|This article does not cite any references or sources. (December 2009)|
Centro-Sul (Portuguese pronunciation: [ˌsẽtɾuˈsuw], South-Central) is the name given to the Southeastern, Southern and Central-West regions of Brazil (see Brazil Regional Division), excluding the north of Minas Gerais and most of Mato Grosso and along with some of Tocantins.
In this region live around 135 million of Brazilians. The most remarkable characteristics of the region is the human domination over the nature: Only ~5% of the native vegetation is left. Other very strong characteristic is populational and economic: most industries are concentrated in the area and responsible for ~75% of the national GDP. The vast majority of the population (+90%) is of mostly European ancestry, and nearly half of the population self-identify as White Brazilian.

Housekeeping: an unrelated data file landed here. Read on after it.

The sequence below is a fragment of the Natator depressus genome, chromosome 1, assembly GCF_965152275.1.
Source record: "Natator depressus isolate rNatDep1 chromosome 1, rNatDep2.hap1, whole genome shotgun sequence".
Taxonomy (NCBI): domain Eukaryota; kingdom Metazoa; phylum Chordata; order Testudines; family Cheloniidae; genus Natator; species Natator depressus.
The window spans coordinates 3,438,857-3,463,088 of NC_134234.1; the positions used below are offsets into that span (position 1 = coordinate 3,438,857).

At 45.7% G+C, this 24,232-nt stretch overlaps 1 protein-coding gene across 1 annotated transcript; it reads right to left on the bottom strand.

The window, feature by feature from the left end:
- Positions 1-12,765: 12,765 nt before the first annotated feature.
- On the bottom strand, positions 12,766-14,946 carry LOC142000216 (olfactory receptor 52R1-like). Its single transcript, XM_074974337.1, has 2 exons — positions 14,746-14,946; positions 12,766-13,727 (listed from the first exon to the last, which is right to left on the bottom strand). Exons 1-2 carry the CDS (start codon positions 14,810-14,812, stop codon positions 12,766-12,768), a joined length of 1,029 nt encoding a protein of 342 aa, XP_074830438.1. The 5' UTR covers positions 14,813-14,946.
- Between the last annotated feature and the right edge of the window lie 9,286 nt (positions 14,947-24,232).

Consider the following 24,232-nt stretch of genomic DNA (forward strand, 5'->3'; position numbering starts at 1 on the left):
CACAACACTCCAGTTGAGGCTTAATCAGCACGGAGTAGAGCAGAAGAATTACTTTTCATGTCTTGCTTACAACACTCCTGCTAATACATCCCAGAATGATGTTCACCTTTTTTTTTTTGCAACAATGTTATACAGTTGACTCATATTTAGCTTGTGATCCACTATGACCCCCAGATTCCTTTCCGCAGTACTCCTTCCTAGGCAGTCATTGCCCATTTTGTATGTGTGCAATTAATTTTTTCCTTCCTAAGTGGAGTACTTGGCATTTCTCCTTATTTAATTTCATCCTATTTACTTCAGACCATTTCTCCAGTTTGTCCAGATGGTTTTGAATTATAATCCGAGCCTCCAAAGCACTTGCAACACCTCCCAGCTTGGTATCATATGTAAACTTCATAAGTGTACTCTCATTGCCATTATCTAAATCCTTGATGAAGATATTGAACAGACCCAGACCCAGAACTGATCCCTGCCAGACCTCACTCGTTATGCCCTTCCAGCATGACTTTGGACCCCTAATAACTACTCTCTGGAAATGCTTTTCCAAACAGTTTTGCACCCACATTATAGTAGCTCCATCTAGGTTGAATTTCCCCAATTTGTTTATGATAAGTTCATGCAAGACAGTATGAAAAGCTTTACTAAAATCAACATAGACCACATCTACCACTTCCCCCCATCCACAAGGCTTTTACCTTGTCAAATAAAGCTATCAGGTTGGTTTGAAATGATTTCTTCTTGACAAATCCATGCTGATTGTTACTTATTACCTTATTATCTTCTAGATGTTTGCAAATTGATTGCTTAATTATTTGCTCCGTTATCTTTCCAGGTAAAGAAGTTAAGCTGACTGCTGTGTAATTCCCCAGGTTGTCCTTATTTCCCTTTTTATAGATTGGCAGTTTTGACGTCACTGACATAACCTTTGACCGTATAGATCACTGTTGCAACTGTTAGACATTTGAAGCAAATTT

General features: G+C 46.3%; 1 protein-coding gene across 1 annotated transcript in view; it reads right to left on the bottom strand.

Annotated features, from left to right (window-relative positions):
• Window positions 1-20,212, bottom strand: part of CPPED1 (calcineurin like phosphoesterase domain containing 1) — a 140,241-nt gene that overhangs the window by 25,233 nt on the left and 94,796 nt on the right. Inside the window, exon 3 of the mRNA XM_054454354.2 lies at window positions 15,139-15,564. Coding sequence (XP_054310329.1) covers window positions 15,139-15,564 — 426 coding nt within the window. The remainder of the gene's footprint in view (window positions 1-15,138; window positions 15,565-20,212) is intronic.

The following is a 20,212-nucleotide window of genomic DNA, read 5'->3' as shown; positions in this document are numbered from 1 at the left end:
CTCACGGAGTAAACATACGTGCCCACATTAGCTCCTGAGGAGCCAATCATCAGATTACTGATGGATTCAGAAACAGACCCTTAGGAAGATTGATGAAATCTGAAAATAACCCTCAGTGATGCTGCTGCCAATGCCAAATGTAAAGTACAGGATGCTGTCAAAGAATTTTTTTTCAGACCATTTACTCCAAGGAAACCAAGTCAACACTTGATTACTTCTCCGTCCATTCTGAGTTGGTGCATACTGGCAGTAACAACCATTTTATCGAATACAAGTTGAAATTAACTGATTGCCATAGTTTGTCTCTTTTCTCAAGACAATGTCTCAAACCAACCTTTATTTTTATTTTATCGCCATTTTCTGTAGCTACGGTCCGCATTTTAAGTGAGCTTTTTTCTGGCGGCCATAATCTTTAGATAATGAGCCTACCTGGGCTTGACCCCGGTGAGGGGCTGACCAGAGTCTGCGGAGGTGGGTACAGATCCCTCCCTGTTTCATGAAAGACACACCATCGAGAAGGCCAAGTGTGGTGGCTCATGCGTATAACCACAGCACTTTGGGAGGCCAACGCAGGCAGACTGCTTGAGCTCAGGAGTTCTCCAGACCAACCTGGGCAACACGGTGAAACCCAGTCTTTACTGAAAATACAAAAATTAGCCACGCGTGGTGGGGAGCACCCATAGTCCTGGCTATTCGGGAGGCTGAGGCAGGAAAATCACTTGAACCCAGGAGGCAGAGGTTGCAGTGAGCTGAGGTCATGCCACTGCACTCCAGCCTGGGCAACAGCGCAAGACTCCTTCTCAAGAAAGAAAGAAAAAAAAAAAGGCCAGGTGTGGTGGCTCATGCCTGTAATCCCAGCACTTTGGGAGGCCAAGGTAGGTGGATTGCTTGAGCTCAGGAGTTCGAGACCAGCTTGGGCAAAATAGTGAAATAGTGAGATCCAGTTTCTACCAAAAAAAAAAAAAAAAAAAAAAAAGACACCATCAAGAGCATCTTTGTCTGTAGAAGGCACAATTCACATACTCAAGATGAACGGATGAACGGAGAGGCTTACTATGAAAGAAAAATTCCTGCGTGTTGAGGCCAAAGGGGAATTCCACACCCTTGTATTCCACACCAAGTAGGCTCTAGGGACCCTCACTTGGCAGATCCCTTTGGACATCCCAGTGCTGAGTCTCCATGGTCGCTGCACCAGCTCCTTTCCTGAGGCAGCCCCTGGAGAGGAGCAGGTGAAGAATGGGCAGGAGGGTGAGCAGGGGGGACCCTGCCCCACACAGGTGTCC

The region also is characterized by having a high standard of living (HDI of ~0.850, in average), where social problems are less problematic than in other regions (at least, in rural and small-medium sized cities).